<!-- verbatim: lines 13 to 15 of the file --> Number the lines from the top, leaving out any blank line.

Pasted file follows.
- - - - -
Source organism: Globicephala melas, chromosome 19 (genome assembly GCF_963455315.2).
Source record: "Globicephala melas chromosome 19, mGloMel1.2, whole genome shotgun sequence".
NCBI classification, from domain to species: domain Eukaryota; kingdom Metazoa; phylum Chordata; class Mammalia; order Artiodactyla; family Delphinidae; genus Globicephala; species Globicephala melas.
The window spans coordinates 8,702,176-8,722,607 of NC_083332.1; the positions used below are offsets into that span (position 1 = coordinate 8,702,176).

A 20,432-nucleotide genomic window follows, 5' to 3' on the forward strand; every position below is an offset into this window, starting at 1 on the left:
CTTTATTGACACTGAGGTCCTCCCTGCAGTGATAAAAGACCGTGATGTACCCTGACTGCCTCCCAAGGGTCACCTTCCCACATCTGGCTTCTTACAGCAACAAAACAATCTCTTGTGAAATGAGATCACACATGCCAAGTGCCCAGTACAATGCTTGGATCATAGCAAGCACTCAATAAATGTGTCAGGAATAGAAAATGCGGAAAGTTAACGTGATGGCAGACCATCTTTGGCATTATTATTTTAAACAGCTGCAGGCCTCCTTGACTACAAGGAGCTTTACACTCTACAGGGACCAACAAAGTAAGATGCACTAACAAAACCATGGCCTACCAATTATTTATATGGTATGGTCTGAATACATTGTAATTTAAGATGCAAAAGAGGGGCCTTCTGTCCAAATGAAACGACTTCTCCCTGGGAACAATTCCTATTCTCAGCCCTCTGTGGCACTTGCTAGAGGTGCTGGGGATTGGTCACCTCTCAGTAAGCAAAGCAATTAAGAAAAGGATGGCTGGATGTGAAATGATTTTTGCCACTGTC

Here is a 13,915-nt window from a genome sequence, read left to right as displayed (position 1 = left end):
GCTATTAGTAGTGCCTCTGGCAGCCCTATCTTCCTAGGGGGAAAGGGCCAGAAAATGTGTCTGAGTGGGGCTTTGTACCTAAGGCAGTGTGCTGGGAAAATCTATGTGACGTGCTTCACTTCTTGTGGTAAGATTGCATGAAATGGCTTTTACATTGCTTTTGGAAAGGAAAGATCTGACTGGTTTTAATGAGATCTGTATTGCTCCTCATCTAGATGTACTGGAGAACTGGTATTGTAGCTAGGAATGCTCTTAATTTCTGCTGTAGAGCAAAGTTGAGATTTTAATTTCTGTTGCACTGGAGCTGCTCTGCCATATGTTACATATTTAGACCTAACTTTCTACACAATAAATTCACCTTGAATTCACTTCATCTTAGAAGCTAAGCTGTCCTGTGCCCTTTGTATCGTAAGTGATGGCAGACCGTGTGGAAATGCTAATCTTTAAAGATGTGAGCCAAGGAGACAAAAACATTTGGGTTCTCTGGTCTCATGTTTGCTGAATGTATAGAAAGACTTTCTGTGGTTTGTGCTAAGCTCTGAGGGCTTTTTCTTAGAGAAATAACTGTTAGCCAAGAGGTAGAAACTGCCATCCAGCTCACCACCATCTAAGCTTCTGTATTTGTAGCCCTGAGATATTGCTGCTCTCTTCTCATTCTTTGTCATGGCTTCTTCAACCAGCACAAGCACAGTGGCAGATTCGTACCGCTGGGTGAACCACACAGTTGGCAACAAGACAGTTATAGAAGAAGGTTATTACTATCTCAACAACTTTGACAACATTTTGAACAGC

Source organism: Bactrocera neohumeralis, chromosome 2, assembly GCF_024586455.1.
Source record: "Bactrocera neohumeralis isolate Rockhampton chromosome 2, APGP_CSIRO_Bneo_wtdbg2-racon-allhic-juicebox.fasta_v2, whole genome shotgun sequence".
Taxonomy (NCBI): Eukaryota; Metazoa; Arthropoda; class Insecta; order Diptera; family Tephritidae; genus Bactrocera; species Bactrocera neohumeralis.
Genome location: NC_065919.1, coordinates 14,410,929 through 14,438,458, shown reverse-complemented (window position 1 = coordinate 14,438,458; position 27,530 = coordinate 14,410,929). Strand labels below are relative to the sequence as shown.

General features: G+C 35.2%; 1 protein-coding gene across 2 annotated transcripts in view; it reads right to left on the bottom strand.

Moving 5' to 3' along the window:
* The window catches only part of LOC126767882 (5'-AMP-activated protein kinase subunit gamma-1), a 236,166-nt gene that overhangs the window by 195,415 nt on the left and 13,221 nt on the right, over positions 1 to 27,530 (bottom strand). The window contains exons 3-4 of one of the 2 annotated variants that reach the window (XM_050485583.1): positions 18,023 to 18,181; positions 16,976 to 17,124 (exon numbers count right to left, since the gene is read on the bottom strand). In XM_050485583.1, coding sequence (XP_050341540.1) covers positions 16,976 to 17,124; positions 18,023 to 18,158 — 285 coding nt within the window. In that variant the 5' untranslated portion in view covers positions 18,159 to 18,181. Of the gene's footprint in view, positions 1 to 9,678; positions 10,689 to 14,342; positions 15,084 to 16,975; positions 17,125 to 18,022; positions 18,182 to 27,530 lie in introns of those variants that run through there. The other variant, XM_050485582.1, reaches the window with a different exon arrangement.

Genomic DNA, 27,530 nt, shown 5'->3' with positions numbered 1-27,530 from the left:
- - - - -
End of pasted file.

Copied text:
General features: G+C 35.2%; 1 protein-coding gene across 2 annotated transcripts in view; it reads right to left on the bottom strand.

Moving 5' to 3' along the window:
* The window catches only part of LOC126767882 (5'-AMP-activated protein kinase subunit gamma-1), a 236,166-nt gene that overhangs the window by 195,415 nt on the left and 13,221 nt on the right, over positions 1 to 27,530 (bottom strand). The window contains exons 3-4 of one of the 2 annotated variants that reach the window (XM_050485583.1): positions 18,023 to 18,181; positions 16,976 to 17,124 (exon numbers count right to left, since the gene is read on the bottom strand). In XM_050485583.1, coding sequence (XP_050341540.1) covers positions 16,976 to 17,124; positions 18,023 to 18,158 — 285 coding nt within the window. In that variant the 5' untranslated portion in view covers positions 18,159 to 18,181. Of the gene's footprint in view, positions 1 to 9,678; positions 10,689 to 14,342; positions 15,084 to 16,975; positions 17,125 to 18,022; positions 18,182 to 27,530 lie in introns of those variants that run through there. The other variant, XM_050485582.1, reaches the window with a different exon arrangement.